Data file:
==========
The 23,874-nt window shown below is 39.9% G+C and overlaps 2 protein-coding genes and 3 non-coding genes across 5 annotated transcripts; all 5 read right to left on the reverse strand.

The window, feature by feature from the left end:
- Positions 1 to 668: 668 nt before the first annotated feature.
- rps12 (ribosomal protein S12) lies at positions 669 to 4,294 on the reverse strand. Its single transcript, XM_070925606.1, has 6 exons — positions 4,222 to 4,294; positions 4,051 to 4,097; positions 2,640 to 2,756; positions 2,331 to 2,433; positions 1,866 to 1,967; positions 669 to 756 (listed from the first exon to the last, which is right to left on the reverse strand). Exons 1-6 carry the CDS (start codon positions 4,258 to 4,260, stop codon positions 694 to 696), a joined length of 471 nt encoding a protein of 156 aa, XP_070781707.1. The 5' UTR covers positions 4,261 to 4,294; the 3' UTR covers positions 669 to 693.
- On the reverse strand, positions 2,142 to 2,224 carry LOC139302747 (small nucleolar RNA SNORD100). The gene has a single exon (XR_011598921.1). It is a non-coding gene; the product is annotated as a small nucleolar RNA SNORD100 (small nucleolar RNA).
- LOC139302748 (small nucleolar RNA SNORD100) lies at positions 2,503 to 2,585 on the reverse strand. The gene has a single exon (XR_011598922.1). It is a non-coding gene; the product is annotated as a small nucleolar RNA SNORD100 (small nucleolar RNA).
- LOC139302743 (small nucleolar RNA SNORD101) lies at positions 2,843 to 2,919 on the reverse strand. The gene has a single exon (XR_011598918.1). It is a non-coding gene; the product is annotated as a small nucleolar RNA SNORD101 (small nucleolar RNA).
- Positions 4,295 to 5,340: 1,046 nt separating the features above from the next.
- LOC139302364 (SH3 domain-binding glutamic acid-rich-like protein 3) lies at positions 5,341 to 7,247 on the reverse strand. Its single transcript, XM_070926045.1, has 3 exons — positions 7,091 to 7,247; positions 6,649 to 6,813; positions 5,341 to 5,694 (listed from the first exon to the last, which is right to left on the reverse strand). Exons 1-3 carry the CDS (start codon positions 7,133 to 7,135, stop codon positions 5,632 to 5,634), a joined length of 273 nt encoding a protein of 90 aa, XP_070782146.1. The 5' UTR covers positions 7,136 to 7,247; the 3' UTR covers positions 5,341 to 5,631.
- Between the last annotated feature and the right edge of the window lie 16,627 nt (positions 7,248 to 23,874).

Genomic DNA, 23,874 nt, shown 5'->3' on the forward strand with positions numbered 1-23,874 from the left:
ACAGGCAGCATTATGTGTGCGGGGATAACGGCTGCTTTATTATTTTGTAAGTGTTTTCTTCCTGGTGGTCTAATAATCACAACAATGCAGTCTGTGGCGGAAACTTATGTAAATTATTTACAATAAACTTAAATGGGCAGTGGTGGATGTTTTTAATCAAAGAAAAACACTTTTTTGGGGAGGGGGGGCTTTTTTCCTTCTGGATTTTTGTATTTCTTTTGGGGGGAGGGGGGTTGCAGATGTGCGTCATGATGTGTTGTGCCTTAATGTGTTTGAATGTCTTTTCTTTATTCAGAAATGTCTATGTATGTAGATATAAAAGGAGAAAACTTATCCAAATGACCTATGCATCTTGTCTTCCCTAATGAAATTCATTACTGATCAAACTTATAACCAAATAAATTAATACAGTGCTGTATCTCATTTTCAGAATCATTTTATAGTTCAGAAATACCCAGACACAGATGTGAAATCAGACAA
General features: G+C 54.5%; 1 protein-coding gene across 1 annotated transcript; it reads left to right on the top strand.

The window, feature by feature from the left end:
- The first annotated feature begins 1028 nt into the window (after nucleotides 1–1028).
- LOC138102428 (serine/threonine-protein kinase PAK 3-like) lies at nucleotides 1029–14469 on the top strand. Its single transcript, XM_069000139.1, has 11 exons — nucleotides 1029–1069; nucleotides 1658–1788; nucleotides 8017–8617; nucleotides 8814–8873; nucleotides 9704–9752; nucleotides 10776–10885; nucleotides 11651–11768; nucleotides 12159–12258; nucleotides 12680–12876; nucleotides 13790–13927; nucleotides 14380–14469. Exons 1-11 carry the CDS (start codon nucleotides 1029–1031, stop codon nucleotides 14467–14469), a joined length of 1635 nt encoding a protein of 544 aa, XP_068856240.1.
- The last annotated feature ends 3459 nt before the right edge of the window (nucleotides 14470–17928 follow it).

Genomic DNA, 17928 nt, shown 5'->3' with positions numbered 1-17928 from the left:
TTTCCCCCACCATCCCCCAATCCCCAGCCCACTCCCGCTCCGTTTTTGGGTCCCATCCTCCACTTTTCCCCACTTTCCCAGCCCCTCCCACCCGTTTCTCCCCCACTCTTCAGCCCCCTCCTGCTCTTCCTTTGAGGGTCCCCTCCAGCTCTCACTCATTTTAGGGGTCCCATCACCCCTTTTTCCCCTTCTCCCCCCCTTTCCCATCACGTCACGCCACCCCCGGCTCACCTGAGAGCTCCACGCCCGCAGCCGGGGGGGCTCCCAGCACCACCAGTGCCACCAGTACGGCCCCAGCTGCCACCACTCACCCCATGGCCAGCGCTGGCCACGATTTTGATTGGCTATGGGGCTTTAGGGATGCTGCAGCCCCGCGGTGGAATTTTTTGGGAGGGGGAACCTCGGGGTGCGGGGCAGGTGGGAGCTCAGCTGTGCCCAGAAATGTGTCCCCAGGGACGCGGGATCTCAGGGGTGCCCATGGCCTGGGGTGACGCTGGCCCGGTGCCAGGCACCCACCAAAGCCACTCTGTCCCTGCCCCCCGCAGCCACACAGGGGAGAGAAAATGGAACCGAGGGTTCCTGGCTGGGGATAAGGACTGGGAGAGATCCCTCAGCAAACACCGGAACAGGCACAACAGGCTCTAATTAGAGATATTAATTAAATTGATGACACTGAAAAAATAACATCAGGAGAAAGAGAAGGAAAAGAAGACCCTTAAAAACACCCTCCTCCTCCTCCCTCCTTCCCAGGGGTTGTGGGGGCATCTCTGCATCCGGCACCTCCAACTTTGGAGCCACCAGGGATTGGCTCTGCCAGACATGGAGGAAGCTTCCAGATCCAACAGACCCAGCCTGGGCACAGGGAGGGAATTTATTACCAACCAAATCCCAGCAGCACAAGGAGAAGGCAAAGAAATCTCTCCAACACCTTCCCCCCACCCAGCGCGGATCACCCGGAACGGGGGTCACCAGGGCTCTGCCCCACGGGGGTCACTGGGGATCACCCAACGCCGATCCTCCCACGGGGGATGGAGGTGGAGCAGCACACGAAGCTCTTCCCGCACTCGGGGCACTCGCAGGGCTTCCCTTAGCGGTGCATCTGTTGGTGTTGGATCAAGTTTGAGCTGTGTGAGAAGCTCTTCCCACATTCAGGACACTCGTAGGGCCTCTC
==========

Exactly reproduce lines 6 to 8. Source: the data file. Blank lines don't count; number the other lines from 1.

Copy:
- LOC139302748 (small nucleolar RNA SNORD100) lies at positions 2,503 to 2,585 on the reverse strand. The gene has a single exon (XR_011598922.1). It is a non-coding gene; the product is annotated as a small nucleolar RNA SNORD100 (small nucleolar RNA).
- LOC139302743 (small nucleolar RNA SNORD101) lies at positions 2,843 to 2,919 on the reverse strand. The gene has a single exon (XR_011598918.1). It is a non-coding gene; the product is annotated as a small nucleolar RNA SNORD101 (small nucleolar RNA).
- Positions 4,295 to 5,340: 1,046 nt separating the features above from the next.